Then he fell to the ground, and heard a voice saying to him, “Saul, Saul, why are you persecuting Me?” And he said, “Who are You, Lord?” Then the Lord said, “I am Jesus, whom you are persecuting. It is hard for you to kick against the goads.” (Acts 9:4, 5)

Suddenly Saul is confronted with the truth about who he has really been persecuting via prison and murder. This had to be a frightening experience that shook him to his very core. And that’s what it needed to be in order to convict Saul of his sin and bring him to an accurate realization of his true spiritual condition. The narrative describes his initial response as:

So he, trembling and astonished, said, “Lord, what do You want me to do?” (Acts 9:6a)

Once again, a sudden revelation of impending judgment and his utter inability to save himself brought about the needed question of, “Lord, what do You want me to do?”.

Well we want to confirm everything in the mouth if two or three witnesses, so lets look at one more – the Philippian jailer in Acts 16.
Here we have a man whose very life depended on how well he did his job. Any prisoners that escaped took his life with them. He is there one evening while his two newest prisoners are doing what everyone would do in the innermost depths of a filthy Roman jail – singing praises to God! And not only the jailer, but the other prisoners were listening, too. Then two miracles happen! There is an earthquake that loosens everyone’s chains and opens all of the doors, and also no prisoners left the building in spite of their newfound freedom! It is dark (about midnight) so the jailer decides to save himself torture and the execution of him and his family by drawing his sword to take his own life. His thought may have been that there would be less shame for his family if it looked like he had died trying to prevent the escape. Suddenly Paul cries out to stop him!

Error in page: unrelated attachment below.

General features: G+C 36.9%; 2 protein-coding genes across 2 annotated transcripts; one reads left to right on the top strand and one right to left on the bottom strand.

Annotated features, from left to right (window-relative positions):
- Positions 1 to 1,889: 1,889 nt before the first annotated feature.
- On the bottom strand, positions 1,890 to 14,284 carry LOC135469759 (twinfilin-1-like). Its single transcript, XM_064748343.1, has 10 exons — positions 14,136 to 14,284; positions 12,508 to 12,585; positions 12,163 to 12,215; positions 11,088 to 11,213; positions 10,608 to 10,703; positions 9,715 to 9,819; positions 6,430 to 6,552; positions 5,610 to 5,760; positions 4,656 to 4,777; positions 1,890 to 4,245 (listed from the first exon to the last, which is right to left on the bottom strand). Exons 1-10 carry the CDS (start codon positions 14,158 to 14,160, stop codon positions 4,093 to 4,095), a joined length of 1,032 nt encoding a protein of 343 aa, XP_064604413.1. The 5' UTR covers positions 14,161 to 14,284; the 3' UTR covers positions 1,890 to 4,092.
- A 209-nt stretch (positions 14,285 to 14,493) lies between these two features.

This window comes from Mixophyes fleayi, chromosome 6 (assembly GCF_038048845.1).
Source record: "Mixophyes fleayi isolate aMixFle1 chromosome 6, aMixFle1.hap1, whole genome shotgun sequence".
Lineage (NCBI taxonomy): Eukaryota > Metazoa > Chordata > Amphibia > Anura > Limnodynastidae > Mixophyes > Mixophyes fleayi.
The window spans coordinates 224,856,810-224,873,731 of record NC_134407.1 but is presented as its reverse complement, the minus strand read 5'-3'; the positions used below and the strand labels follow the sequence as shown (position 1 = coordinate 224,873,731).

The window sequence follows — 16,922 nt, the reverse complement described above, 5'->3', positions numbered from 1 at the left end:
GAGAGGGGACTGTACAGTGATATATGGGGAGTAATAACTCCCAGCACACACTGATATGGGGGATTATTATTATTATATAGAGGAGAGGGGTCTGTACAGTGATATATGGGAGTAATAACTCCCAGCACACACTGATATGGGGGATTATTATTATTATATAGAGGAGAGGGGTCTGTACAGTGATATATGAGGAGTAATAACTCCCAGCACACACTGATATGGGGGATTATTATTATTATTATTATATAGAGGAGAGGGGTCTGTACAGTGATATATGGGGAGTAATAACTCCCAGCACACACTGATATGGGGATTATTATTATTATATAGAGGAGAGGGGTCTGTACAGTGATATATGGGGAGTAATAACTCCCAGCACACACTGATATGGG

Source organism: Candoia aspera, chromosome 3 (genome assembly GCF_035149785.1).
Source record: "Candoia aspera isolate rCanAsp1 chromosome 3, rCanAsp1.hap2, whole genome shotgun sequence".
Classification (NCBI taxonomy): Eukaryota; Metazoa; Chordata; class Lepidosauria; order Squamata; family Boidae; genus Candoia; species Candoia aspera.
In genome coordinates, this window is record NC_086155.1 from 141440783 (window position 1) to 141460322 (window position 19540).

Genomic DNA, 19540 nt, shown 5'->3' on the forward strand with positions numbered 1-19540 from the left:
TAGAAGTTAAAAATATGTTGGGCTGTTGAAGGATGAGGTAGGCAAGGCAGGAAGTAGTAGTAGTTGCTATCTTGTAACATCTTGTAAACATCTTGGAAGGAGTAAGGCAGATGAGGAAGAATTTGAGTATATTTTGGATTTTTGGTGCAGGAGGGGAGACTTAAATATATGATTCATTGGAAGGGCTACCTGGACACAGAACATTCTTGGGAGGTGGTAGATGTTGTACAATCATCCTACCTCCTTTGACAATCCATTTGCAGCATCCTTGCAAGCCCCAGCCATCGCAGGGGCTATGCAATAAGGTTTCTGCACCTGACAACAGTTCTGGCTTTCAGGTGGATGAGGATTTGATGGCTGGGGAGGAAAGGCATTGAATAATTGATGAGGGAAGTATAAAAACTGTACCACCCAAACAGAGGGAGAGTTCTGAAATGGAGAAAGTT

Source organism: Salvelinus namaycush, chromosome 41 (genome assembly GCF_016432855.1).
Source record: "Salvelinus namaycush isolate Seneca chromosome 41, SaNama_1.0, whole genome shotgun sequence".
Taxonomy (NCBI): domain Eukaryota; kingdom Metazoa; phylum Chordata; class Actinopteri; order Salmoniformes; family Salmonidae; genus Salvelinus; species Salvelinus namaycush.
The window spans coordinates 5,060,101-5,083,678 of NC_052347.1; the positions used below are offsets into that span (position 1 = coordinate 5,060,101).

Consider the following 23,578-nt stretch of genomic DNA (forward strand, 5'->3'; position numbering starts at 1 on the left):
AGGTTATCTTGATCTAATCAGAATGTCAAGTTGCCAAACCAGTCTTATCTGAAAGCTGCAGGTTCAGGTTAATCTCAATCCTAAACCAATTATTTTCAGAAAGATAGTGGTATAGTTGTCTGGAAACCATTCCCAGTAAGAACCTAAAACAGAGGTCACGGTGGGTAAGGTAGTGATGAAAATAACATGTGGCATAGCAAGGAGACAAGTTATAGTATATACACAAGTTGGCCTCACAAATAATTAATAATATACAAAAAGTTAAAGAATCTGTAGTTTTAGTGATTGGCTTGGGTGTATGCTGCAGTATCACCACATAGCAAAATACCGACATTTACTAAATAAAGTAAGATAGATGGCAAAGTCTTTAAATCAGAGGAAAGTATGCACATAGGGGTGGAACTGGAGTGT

But Paul called with a loud voice, saying, “Do yourself no harm, for we are all here.” Then he called for a light, ran in, and fell down trembling before Paul and Silas. (Acts 16:28, 29).

Again we see someone trembling and asking the correct question! The jailer knew that this was nothing short of a miracle, and wanted this God that not only had the power to deliver His servants, but gave them enough joy that they would be singing praises at midnight in utter darkness and filth.

And he brought them out and said, “Sirs, what must I do to be saved?” So they said, “Believe on the Lord Jesus Christ, and you will be saved, you and your household.” (Acts 16:30, 31)

There is true benefit in telling the lost about the reality of their predicament outside of the saving work of Christ that has provided a way of escape. We exclude this part of the message at our (and their) peril. Does that mean that every time you preach with conviction of sin in mind and people are “cut to the heart” that they will all be converted to Christ? No, some will still not surrender to the Lordship of Jesus. In Acts 7:54, they were cut to the heart and gnashed their teeth at Stephen, and later killed him. But nevertheless, that does not excuse skipping it either. They may repent, or they may kill you, but that doesn’t excuse changing the message!